Well, pseuedo-Justin wasn't a "who" actually. Justin Martyr, also known as St. Justin was an early Christian apologist, a convert from paganism. He is generally regarded as among the foremost interpreters of the early Gospels in the 2nd century.
And in that same time period, pagan philosophers began to attack Christianity in a systematic statement of their beliefs. These Montanistic prophets have been referred to as pseudo-prophets.
Justin died in 165; "pseudo-Justin" is referred to by those studying the pseudepigraphical writings (pseudepigraphy covers the false ascription of names of authors to works, even to perfectly authentic works that make no such claim within their text) who note that these writings are generally uncertain and the question of genuineness often undecided.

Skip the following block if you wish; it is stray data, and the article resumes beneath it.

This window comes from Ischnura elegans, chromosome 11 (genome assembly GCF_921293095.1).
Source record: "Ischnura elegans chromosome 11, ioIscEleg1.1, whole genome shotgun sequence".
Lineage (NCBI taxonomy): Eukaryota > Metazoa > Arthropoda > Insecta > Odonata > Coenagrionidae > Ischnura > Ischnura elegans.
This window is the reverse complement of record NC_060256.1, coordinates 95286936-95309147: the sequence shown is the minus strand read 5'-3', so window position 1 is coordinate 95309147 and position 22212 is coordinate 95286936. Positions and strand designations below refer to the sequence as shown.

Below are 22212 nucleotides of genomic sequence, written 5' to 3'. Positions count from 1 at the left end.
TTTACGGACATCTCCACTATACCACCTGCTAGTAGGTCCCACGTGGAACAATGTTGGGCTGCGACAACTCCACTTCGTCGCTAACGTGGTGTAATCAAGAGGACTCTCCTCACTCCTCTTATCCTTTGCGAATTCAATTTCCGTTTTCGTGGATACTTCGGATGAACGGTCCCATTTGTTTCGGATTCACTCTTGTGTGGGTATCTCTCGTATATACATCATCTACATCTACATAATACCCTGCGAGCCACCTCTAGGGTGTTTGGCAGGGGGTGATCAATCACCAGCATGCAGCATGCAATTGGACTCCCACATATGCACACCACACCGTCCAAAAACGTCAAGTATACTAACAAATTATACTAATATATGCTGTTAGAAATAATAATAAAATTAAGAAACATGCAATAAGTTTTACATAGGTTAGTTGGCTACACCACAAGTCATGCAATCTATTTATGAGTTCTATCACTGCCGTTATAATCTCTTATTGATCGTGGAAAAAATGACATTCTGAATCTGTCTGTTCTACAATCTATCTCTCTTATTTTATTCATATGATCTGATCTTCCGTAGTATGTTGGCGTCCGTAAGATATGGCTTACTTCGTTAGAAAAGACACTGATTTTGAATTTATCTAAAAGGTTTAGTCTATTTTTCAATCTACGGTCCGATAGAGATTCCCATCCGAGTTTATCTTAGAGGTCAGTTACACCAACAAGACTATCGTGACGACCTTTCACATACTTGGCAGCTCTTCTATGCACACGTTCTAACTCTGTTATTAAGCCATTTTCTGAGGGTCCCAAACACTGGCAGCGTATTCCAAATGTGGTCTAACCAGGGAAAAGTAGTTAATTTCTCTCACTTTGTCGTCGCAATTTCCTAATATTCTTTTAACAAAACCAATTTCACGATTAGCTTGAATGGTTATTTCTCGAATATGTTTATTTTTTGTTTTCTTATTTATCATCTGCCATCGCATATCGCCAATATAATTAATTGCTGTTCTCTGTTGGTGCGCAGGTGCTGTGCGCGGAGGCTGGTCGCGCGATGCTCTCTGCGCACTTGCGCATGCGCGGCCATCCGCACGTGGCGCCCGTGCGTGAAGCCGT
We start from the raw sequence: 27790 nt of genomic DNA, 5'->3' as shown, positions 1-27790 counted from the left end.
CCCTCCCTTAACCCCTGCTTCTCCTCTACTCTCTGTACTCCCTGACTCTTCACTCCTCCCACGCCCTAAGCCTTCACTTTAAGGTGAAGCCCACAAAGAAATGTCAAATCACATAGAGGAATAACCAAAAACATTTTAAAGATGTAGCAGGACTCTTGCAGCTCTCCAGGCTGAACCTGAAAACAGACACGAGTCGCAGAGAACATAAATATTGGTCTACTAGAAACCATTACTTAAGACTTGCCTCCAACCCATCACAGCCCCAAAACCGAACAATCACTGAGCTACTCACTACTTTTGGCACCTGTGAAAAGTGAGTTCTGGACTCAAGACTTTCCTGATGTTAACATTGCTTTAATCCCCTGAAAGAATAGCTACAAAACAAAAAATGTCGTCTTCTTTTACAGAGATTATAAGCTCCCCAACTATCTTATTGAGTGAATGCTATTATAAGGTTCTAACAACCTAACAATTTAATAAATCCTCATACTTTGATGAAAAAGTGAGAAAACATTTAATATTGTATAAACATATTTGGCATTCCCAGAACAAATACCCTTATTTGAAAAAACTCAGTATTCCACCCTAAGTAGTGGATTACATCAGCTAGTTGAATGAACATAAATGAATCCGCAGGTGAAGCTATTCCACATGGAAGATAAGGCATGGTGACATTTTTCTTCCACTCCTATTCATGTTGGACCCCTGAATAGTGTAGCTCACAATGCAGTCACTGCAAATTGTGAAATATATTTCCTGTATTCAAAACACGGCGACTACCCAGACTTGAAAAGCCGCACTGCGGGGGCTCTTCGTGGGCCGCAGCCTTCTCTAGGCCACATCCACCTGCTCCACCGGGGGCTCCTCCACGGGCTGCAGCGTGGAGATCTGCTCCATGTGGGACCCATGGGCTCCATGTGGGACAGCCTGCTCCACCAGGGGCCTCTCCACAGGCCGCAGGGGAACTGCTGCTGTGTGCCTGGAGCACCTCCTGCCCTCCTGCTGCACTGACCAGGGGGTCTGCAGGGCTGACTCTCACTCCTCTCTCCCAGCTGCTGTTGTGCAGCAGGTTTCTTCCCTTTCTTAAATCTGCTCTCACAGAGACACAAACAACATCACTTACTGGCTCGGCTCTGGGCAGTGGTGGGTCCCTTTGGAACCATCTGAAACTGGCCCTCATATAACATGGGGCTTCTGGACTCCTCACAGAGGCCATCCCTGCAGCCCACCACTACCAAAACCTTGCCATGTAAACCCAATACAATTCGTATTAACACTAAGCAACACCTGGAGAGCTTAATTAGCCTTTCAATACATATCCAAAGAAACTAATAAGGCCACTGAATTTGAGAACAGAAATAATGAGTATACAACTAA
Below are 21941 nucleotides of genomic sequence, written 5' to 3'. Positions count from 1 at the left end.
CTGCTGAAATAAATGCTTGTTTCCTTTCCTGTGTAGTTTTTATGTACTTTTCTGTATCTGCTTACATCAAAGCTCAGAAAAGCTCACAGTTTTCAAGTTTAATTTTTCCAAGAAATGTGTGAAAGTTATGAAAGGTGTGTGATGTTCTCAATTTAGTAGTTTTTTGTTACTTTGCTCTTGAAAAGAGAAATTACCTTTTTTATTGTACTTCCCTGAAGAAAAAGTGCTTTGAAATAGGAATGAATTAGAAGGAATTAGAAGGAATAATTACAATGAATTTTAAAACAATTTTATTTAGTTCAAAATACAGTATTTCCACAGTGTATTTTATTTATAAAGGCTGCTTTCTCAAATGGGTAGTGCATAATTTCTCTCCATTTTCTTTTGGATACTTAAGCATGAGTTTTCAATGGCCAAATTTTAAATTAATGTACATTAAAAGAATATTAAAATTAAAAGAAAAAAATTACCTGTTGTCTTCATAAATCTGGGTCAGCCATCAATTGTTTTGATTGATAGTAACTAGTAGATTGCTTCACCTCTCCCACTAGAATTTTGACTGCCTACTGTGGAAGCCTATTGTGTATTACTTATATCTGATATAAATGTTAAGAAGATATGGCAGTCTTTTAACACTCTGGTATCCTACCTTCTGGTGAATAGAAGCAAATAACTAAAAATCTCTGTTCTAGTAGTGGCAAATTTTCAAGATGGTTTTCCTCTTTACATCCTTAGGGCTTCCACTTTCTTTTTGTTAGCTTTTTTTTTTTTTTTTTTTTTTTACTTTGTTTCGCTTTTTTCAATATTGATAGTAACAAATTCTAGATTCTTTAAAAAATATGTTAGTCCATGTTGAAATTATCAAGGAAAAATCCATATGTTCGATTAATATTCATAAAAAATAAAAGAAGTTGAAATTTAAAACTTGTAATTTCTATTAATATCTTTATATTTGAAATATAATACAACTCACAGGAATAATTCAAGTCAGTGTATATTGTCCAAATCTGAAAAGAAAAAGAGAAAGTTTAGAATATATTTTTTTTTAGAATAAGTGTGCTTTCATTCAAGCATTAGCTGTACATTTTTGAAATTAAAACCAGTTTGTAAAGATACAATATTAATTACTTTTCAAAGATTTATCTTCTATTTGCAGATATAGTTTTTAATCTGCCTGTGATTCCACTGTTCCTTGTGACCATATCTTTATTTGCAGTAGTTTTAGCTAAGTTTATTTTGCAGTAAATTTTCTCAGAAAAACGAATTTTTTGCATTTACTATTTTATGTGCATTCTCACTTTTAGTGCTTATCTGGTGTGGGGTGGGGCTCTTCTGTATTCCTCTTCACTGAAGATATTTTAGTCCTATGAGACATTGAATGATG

So you can see where there is a scholastically sticky problem with being completely sure, in certain gray areas, who wrote what when. There was a pseudo-Ignatius and many others "pseudo's" to whom literary notes or works have been attributed with greatly varying degrees of acceptance as being valid or truthful.
A large number of works have circulated from early times under Justin’s name, all of them spurious.
The famous "Antro di Sibilia" at Cuma was discovered, as you probably know, in 1932 by Amedeo Maiuri and his identification of the site was based upon a description by Virgil in the Aenid, 6th book, as well as by an anonymous author known as pseudo-Justin.
This is the best I can do for you as my research or scholastic reach does not go much beyond this.
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